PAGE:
Jeremiah and Katie Peck zoomed along Brighton Beach. Their 1-year-old son, Odin, sat snug in a car seat — mounted on the back of a bicycle.
“It’s like a Minnesota rickshaw,” Katie said.
The Pecks purchased an electric cargo bike in the fall. Along with a chariot in the back, their 4-year-old can sit “shotgun,” his feet in little Mac Ride stirrups on the bike’s top tube.
It has become a way for the Duluth father to involve his kids with one of his passions and connect them with nature. And it’s caught on in the neighborhood.
Peck started carpooling-by-bike neighborhood kids, along with his own, to and from Hartley Nature Preschool.
“I usually have an open seat, and I like to fill it when I can,” he said, adding that it’s fun to see all he can carry on one ride.
It started when the pandemic prompted Jeremiah, a year-long bike commuter, to shift duties from full-time employee to stay-at-home parent.
He started transporting his sons wherever they needed to go. “I’d much rather haul the kids on a bike than in a car,” he said.
At the time, that meant carrying two kids on a mountain bike from the family's Lakeside home about 5 miles uphill to the preschool.
Jeremiah heard about electric cargo bikes. He convinced his wife and said it has turned out great.
“It has been the best decision ever,” Katie wrote to the News Tribune. “My boys go everywhere in town on the bike.”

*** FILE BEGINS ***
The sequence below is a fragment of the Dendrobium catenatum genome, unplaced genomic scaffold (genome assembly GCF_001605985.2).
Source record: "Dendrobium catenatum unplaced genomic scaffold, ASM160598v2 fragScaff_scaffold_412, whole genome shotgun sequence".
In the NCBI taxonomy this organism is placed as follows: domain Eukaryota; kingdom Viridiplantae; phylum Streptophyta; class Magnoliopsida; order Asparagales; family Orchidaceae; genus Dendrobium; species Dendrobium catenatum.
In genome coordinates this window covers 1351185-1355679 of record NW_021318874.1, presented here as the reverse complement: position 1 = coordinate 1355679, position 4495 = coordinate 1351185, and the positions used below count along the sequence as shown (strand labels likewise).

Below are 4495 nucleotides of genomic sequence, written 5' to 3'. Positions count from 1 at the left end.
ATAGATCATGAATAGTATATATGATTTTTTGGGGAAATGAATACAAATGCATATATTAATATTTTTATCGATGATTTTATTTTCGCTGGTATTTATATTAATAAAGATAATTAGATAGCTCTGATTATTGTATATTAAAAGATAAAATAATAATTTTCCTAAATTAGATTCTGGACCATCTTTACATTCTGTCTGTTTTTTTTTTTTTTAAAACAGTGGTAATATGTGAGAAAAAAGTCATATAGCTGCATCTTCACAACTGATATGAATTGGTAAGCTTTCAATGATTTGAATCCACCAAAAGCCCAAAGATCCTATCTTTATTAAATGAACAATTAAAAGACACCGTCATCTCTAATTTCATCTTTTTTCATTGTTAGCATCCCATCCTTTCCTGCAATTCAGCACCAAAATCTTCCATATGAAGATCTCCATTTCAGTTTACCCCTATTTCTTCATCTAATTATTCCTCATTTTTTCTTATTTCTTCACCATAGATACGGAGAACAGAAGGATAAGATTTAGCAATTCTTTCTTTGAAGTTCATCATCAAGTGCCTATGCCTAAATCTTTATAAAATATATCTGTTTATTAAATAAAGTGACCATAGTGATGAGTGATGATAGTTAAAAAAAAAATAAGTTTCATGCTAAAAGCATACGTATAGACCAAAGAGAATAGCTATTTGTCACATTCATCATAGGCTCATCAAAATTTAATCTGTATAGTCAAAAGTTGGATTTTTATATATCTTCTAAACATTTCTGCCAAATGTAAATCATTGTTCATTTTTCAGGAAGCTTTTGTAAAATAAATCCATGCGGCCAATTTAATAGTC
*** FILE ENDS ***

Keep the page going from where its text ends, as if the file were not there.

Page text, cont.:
It’s perfect for Duluth’s hills, and “it’s easier than being crushed physically every day,” Jeremiah said.
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The Pecks appreciate the experience it is adding for their children, and the time it takes is comparable: 13 minutes by electric bike, 10-11 by car.
“In Duluth, you can ride as fast as traffic a lot of the time. Makes for a nice place to commute,” he said.
Also, instead of parking, you can roll up and get front-door service.
“I don’t have to get in a car with the window rolled up. I can hear the birds. If it’s snowing a little bit, is it a wet snow or that real frigid burns of cold winter air? That connects more with the immediate surroundings. And I love sharing the experience with them,” he said.
They ride in temperatures 10 and above. Navigating the e-bike and towing the chariot can take some getting used to. It covers more surface area, you have to watch what’s behind you and be very cognizant of your route.
Their e-bike is computer-controlled assistance. Some models have a throttle, and you don’t have to pedal. They go up to 20 mph. The Pecks have to pedal for assistance with their model.
The price of an electric bicycle is equivalent to a used car, Jeremiah said. He has a $5,000 Surly Big Easy electric bike. It can hold 400 pounds and go 40 miles on the battery life if they use the most economical setting; 20 miles if they go faster. How much weight you’re carrying is a factor, but there are many plug-ins around the city, he said. The removable battery plugs into a home outlet.
And yes, Jeremiah has run out of battery before.
They’re in the process of selling a car to get another e-bike, and Jeremiah foresees a carless future for their family. It helps their kids get a lot of sunshine and fresh air, everyone seems to be much happier for it. Riding with the kids, they get many smiles and wild head turns.